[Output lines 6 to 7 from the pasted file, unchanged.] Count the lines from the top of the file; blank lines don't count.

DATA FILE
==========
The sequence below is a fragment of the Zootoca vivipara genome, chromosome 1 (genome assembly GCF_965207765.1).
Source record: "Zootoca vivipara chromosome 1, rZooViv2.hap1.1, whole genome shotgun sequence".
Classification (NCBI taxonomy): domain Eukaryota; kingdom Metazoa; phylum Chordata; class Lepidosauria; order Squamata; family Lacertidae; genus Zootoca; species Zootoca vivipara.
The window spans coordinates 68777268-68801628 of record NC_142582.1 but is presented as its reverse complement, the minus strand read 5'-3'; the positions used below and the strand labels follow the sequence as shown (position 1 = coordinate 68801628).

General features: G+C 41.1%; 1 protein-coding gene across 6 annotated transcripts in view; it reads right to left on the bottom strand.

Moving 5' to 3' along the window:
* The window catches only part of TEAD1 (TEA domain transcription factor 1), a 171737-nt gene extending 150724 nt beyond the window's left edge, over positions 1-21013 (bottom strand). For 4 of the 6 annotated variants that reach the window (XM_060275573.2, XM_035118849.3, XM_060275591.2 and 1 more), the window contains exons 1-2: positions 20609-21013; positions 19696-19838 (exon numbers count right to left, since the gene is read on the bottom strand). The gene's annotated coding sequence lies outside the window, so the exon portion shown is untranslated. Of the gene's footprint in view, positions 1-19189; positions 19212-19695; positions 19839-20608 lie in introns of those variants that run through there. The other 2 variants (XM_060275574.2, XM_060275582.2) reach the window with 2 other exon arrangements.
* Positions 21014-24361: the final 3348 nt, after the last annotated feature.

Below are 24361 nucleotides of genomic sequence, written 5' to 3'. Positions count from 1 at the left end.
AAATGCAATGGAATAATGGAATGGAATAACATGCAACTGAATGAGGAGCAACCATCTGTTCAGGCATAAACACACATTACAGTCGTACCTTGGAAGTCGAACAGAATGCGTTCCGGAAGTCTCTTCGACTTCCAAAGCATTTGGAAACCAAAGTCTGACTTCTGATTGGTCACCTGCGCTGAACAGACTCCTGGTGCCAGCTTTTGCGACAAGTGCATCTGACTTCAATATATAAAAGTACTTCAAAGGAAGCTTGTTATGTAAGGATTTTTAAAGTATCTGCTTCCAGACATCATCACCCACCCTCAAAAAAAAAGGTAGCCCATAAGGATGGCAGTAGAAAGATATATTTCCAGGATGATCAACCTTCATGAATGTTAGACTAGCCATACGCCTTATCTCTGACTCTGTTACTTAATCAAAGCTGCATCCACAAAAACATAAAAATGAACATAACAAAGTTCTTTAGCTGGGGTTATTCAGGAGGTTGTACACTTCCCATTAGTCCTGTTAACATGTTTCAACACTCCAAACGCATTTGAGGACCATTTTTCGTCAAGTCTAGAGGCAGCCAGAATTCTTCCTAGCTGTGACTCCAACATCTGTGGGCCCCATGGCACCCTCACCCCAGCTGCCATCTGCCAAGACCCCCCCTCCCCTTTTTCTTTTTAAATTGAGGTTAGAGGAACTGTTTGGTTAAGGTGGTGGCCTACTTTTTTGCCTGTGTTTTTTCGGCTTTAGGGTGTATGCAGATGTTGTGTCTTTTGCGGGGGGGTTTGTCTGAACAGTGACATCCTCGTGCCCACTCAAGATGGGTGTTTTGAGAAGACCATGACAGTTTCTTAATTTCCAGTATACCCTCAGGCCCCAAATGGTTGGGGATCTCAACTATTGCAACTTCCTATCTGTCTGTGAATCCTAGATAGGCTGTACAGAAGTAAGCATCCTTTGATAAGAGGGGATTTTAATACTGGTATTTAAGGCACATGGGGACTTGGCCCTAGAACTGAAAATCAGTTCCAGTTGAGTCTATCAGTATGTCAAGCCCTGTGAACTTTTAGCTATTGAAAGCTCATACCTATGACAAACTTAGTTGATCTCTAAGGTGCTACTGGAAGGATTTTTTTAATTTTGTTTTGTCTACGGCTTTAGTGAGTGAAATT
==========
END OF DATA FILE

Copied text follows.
Moving 5' to 3' along the window:
* The window catches only part of TEAD1 (TEA domain transcription factor 1), a 171737-nt gene extending 150724 nt beyond the window's left edge, over positions 1-21013 (bottom strand). For 4 of the 6 annotated variants that reach the window (XM_060275573.2, XM_035118849.3, XM_060275591.2 and 1 more), the window contains exons 1-2: positions 20609-21013; positions 19696-19838 (exon numbers count right to left, since the gene is read on the bottom strand). The gene's annotated coding sequence lies outside the window, so the exon portion shown is untranslated. Of the gene's footprint in view, positions 1-19189; positions 19212-19695; positions 19839-20608 lie in introns of those variants that run through there. The other 2 variants (XM_060275574.2, XM_060275582.2) reach the window with 2 other exon arrangements.